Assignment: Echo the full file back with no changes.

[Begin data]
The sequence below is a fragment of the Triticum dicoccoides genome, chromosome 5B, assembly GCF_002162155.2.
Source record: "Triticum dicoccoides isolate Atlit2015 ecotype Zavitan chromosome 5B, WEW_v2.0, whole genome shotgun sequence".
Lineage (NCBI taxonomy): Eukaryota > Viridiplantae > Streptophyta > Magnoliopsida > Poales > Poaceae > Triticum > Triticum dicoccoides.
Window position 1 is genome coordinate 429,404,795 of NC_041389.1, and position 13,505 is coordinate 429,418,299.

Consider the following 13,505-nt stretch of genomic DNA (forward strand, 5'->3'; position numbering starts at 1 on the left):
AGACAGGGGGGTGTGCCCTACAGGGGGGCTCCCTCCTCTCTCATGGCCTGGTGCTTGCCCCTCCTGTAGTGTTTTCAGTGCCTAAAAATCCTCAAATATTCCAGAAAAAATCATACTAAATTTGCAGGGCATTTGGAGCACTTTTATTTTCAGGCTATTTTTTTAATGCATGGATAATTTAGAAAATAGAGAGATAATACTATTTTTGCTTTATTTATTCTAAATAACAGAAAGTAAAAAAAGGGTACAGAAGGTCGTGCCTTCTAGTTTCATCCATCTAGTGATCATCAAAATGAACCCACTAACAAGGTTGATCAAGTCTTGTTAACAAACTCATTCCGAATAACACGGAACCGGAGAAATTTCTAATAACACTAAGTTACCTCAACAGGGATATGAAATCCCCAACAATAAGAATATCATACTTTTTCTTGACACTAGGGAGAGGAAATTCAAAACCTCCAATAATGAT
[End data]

The sequence below is a fragment of the Triticum dicoccoides genome, chromosome 5B, assembly GCF_002162155.2.
Source record: "Triticum dicoccoides isolate Atlit2015 ecotype Zavitan chromosome 5B, WEW_v2.0, whole genome shotgun sequence".
Lineage (NCBI taxonomy): Eukaryota > Viridiplantae > Streptophyta > Magnoliopsida > Poales > Poaceae > Triticum > Triticum dicoccoides.
Window position 1 is genome coordinate 429,404,795 of NC_041389.1, and position 13,505 is coordinate 429,418,299.

Consider the following 13,505-nt stretch of genomic DNA (forward strand, 5'->3'; position numbering starts at 1 on the left):
AGACAGGGGGGTGTGCCCTACAGGGGGGCTCCCTCCTCTCTCATGGCCTGGTGCTTGCCCCTCCTGTAGTGTTTTCAGTGCCTAAAAATCCTCAAATATTCCAGAAAAAATCATACTAAATTTGCAGGGCATTTGGAGCACTTTTATTTTCAGGCTATTTTTTTAATGCATGGATAATTTAGAAAATAGAGAGATAATACTATTTTTGCTTTATTTATTCTAAATAACAGAAAGTAAAAAAAGGGTACAGAAGGTCGTGCCTTCTAGTTTCATCCATCTAGTGATCATCAAAATGAACCCACTAACAAGGTTGATCAAGTCTTGTTAACAAACTCATTCCGAATAACACGGAACCGGAGAAATTTCTAATAACACTAAGTTACCTCAACAGGGATATGAAATCCCCAACAATAAGAATATCATACTTTTTCTTGACACTAGGGAGAGGAAATTCAAAACCTCCAATAATGAT